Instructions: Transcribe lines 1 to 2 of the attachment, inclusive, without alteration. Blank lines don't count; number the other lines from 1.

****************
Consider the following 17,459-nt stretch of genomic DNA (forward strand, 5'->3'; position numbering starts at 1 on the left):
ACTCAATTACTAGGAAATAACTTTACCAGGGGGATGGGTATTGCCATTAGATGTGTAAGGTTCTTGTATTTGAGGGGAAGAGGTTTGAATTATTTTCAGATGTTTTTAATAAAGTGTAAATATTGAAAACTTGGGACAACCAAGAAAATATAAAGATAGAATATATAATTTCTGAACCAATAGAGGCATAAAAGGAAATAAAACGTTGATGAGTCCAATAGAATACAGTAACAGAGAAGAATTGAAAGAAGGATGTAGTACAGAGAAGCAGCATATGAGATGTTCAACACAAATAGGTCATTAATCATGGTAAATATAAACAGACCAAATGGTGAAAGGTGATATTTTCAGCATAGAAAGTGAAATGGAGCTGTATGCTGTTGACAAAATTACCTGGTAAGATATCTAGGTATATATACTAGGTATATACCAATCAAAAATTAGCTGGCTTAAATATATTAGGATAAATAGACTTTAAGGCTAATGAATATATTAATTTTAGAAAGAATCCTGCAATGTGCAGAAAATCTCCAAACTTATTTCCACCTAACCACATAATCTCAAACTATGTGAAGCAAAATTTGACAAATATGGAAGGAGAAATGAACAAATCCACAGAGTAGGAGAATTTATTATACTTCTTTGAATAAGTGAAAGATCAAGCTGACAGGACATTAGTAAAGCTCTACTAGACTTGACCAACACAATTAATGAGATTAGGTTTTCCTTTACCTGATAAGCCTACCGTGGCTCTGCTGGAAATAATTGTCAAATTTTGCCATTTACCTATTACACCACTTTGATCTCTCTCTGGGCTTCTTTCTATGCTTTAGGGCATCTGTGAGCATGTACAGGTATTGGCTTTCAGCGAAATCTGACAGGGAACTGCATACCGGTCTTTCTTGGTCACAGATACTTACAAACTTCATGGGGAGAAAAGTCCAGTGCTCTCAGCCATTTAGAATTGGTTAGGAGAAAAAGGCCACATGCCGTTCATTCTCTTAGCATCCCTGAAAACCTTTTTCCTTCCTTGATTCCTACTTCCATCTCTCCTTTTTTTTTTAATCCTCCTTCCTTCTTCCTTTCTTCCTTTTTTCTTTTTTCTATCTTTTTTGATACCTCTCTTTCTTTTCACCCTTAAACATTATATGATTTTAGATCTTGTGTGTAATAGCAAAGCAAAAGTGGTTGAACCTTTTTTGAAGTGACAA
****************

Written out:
Consider the following 17,459-nt stretch of genomic DNA (forward strand, 5'->3'; position numbering starts at 1 on the left):
ACTCAATTACTAGGAAATAACTTTACCAGGGGGATGGGTATTGCCATTAGATGTGTAAGGTTCTTGTATTTGAGGGGAAGAGGTTTGAATTATTTTCAGATGTTTTTAATAAAGTGTAAATATTGAAAACTTGGGACAACCAAGAAAATATAAAGATAGAATATATAATTTCTGAACCAATAGAGGCATAAAAGGAAATAAAACGTTGATGAGTCCAATAGAATACAGTAACAGAGAAGAATTGAAAGAAGGATGTAGTACAGAGAAGCAGCATATGAGATGTTCAACACAAATAGGTCATTAATCATGGTAAATATAAACAGACCAAATGGTGAAAGGTGATATTTTCAGCATAGAAAGTGAAATGGAGCTGTATGCTGTTGACAAAATTACCTGGTAAGATATCTAGGTATATATACTAGGTATATACCAATCAAAAATTAGCTGGCTTAAATATATTAGGATAAATAGACTTTAAGGCTAATGAATATATTAATTTTAGAAAGAATCCTGCAATGTGCAGAAAATCTCCAAACTTATTTCCACCTAACCACATAATCTCAAACTATGTGAAGCAAAATTTGACAAATATGGAAGGAGAAATGAACAAATCCACAGAGTAGGAGAATTTATTATACTTCTTTGAATAAGTGAAAGATCAAGCTGACAGGACATTAGTAAAGCTCTACTAGACTTGACCAACACAATTAATGAGATTAGGTTTTCCTTTACCTGATAAGCCTACCGTGGCTCTGCTGGAAATAATTGTCAAATTTTGCCATTTACCTATTACACCACTTTGATCTCTCTCTGGGCTTCTTTCTATGCTTTAGGGCATCTGTGAGCATGTACAGGTATTGGCTTTCAGCGAAATCTGACAGGGAACTGCATACCGGTCTTTCTTGGTCACAGATACTTACAAACTTCATGGGGAGAAAAGTCCAGTGCTCTCAGCCATTTAGAATTGGTTAGGAGAAAAAGGCCACATGCCGTTCATTCTCTTAGCATCCCTGAAAACCTTTTTCCTTCCTTGATTCCTACTTCCATCTCTCCTTTTTTTTTTAATCCTCCTTCCTTCTTCCTTTCTTCCTTTTTTCTTTTTTCTATCTTTTTTGATACCTCTCTTTCTTTTCACCCTTAAACATTATATGATTTTAGATCTTGTGTGTAATAGCAAAGCAAAAGTGGTTGAACCTTTTTTGAAGTGACAA